Decoding the Human Body

From the WebMD Archives

June 26, 2000 -- It's been called the body's instruction booklet, the human blueprint, the book of life -- and its mapping has been called the biggest scientific leap since Neil Armstrong skipped on the lunar surface more than 30 years ago. The rough draft of the human genome, all the 3 billion or so chemical letters in the human body's DNA, is complete, thanks to the contributions of researchers around the world.

Vice-President Al Gore recently proposed doubling cancer research funding to $2.5 billion over the next five years. By then, he says, genetic blood tests, based on the Human Genome Project, should be available to detect nearly all cancers in their early, treatable stages.

Expectations are high. But how might the project eventually affect your family's health? Researchers agree that labeling each of the human DNA molecules is one thing; putting that information to work in fighting diseases is another.

For the big picture, WebMD went to W. French Anderson, MD, director of Gene Therapy Laboratories at the University of Southern California Keck School of Medicine. Anderson, who headed the first approved clinical trials of human gene therapy, has been called "the father of gene therapy."

Over the next 10 years, Anderson says, we can expect to see profound changes in our understanding of the human body. "Over time, as investigators all over the world work out how specific genes are involved in normal human metabolic pathways, and then in abnormal pathways, that information will revolutionize ... our understanding of how the body works."

Virtually everything in the human body is regulated by genes, says Anderson. While environment plays a role in whether we get sick, "the basis for the defense mechanisms in our bodies depends on our genes. So as we learn how our body functions, what our defenses are, what makes them strong or weak -- all that information can be used to provide better health, both in the sense of treating disease [and also] just in how to live more healthy lives."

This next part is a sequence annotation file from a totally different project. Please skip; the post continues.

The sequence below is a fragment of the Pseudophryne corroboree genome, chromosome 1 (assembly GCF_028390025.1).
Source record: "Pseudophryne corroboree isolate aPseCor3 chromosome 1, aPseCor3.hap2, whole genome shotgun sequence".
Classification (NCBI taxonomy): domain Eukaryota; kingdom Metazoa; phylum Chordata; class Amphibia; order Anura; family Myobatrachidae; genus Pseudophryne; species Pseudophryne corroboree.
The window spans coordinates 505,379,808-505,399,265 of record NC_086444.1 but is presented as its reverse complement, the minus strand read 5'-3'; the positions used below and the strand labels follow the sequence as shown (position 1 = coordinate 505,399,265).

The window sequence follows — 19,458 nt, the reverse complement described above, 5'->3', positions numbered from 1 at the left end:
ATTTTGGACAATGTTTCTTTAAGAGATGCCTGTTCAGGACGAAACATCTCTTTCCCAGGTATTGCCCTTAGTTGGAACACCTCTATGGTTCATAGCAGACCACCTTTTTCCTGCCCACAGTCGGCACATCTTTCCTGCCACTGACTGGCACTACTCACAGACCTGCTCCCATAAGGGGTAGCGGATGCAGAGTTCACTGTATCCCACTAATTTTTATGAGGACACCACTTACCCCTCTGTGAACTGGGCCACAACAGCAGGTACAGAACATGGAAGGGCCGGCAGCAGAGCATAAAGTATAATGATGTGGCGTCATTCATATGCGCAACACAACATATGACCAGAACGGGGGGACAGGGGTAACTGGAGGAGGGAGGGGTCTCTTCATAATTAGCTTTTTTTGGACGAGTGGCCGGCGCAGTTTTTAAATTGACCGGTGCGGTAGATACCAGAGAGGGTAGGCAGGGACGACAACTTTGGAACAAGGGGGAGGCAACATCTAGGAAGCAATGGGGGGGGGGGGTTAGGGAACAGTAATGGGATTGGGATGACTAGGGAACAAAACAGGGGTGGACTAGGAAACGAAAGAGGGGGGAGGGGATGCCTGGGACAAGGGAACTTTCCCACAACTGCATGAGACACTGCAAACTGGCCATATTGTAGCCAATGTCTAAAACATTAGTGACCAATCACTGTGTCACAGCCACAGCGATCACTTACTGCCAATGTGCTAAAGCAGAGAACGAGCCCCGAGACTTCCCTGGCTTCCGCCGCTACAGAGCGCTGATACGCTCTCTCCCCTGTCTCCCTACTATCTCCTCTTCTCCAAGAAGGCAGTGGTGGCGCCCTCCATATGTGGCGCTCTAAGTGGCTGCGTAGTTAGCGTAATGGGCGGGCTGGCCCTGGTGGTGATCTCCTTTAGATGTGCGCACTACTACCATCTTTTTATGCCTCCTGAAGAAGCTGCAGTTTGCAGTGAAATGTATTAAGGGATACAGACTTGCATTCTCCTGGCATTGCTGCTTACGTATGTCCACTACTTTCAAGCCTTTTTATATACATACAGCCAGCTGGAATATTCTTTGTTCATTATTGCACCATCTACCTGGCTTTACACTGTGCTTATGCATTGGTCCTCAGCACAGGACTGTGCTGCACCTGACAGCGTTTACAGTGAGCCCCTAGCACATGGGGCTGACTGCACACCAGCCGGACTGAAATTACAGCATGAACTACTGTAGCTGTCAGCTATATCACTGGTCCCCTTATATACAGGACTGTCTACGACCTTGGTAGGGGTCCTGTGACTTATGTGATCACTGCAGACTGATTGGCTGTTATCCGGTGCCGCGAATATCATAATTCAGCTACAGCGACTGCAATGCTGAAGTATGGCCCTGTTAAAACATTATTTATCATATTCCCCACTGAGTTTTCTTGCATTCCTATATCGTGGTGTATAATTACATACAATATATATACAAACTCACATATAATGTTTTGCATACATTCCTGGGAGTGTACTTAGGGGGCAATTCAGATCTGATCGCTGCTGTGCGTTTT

Think of your body as a car, says Anderson. "If you have a car and all you know how to do is drive it, you can't do anything much more than drive. But when you understand the engineering principles behind it, you can make it go faster, like a race car at 200 mph or a rocket car at 600 mph."


But for now, only researchers will be able to make use of the Human Genome Project data, says David Altshuler, MD, PhD, a research scientist at the Whitehead Institute Massachusetts Institute of Technology Center for Genome Research in Cambridge, Mass.

"There are two phases to doing this kind of work," Altshuler tells WebMD. "The first is to identify which of the vast number of these differences in DNA sequence are relevant to given diseases. Then there's the whole clinical side: So you've found that there's some inherited gene difference. Now how do you make that relevant to the patient?"

That, researchers agree, will take a while. Genetic tests to diagnose various diseases may appear quickly, but most treatments are likely five to 10 years off.

"Biology is tough; life is complicated," Richard Gibbs, PhD, director of the Baylor College of Medicine Human Genome Sequencing Center, tells WebMD. "There are very few disorders that have a simple underlying biochemistry or ideology."

Some common inherited diseases are caused by a single gene, he says, including Huntington's disease (which causes dementia) as well as cystic fibrosis and muscular dystrophy. But "the real challenge is to crack the common disorders like heart disease, cancer, diabetes, hypertension, schizophrenia, and other psychiatric disorders," he says. Some are caused by multiple genes that are defective; in some cases, environmental factors also play a role. Geneticists not only must identify the many genes involved, but their function in creating the disease.

"The rationale is, you find the gene, you understand the disease, you find a better way to cure it, and that's definitely a viable pathway," he says. "But it's a long, slow, hard pathway."

Fixing a defective gene requires inserting another gene in its place to take over the replication process. In early experiments, that has not proven easy.